What I Didn’t Know: The Truth About Prenatal Anxiety and Depression
By Rebecca Fox Starr
“I feel awful, and no one is listening to me,” I started, through tears, as I sat in a small office, 33 weeks pregnant, across from my neurologist. I had recently experienced a severe migraine; a condition for which there are scans and tests and a clear protocol to follow. “I am terrified to have another C-section and I don’t know that I even want this baby,” I choked on my words.
My kind neurologist, looked me right in the eyes, and said the words that I will never forget: “I am not worried about anything neurological with you. But, I am scared that you are going to have this baby and develop a walloping case of postpartum depression.” He then dictated a memo to my OBGYN, urging him to take me seriously, explaining to him that I was suffering; that I needed compassion; that I needed help.
What I didn’t know then was that I was experiencing the all-too-common but little-known affliction called prenatal distress. I was the mother of an enchanting three-year-old girl, I was the writer of a mommy blog about tutus and tummy-time, and yet, I was suffering. I had no history of mental health issues, I had a stable home life, access to great medical care in a major metropolitan city, but still I was not immune.
From the moment I became pregnant with my son, something was not right. I was preoccupied by my worries about my unborn baby’s well-being, on a never ending mental carousel that spun me, mercilessly, and from which I could not get off.
And then, all of a sudden, the colorful horses turned gray. I stopped worrying, and, as if overnight I went from crippling anxiety to abject numbness. I simply did not have the strength — the will — to move… I was in a deep depression. I just did not know it.
What I didn’t know is that prenatal anxiety and depression are diagnoses that are often misunderstood, and therefore are grossly underreported. We do not have accurate data on the number of women who suffer from the different forms of emotional distress during pregnancy because, like me, so many women do not know that what they are feeling is atypical, or worth mentioning, or, if they do, they are often brushed off. “You’re pregnant! You’re supposed to feel crummy,” I was told by my own OBGYN. It is estimated that somewhere between 7% and 20% of women suffer from some form of prenatal distress (including anxiety, depression, panic attacks and Post Traumatic Stress Disorder). I believe the number is much higher.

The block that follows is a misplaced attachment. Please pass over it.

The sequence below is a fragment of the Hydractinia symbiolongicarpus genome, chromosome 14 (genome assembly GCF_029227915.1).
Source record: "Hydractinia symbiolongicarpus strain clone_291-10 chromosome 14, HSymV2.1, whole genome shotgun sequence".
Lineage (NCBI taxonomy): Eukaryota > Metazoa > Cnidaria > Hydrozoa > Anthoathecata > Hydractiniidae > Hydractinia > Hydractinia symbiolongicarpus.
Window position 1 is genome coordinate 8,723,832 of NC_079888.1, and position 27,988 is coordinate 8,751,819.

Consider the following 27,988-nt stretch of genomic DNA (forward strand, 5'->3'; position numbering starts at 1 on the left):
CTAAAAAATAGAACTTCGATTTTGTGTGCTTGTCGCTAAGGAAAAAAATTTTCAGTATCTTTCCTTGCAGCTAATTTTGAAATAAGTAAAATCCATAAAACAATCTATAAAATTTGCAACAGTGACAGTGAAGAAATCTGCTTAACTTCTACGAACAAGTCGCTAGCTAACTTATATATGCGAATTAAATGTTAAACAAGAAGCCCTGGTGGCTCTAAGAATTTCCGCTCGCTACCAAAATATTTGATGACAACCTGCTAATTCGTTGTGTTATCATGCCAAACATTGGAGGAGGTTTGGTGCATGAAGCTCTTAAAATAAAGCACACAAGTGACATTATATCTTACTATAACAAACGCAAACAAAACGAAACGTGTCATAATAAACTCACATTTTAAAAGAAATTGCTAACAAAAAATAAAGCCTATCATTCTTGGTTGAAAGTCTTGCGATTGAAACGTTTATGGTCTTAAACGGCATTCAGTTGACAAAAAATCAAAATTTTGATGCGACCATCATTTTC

I am not a clinician, but from my work as a mental health advocate and author, I have learned that most patients do not receive mental check-ins at each prenatal visit. The doctors listen to the baby’s heartbeat and take measurements and do cervical checks and blood tests — which are all crucial things — but they do not evaluate how their patients are feeling. Because there aren’t scans and tests or a clear protocol to follow.
Prenatal anxiety and depression, the subject of my book, “Beyond the Baby Blues,” is its own exquisite breed of pain, because it happens at a time when we, as women, are told that we should be so happy. On top of the worrying, ruminating, feelings of panic and despair, we get slammed with guilt for not feeling lucky, or grateful, or magical.
I am one of the lucky ones. Prenatal anxiety and depression can be a precursor to or warning sign of postpartum depression, something that is far more well-known and, fortunately, more frequently diagnosed, and I was, in fact, hit with a walloping case, just as my neurologist predicted. But, I had access to help, from my family, support system, and a team of medical and psychological professionals. For so many women, they suffer in silence, and their prenatal distress affects both their own health, as well as that of their baby. What I didn’t know is that the symptoms of prenatal anxiety and depression are nearly identical to those of general anxiety and depression; they just happen to occur during pregnancy. This means that so many women have a hard time seeking the proper prenatal care, or going to regular doctor visits, or eating or sleeping or doing all of the things that foster good health, both mental and physical.
Why am I one of the lucky ones? I did not have it easy, but, because I was able to get quality help, I managed to get off the carousel. Today, I can stare at those painted horses from afar, admiring the rich colors as the ponies go up and down, in sync with the cheerful music. If you or a loved one are pregnant and are feeling anxious or sad in a way that interferes with your daily life or that makes it hard to find happiness where you once felt joy or something just does not feel right, I implore you to seek help. Talk to your doctor, tell someone in your tribe, seek out a women’s resource center, shout from the rooftops or say it in the softest whisper, just loud enough so that someone can hear. It can feel so big and so overwhelming but I am living proof that there is hope on the other side of your “hard” and that the carousel can slow down. The world can become colorful again. It is OK if you do not feel OK. You don’t have to hide it, nor do you have to face it on your own.
Rebecca Fox Starr, author of “Beyond the Baby Blues: Anxiety and Depression During and After Pregnancy” is a writer, blogger, podcaster, and mental health advocate with an unyielding desire to help other mental health sufferers and to create platforms for women to open up about psychological and social issues that they would otherwise be too afraid to address.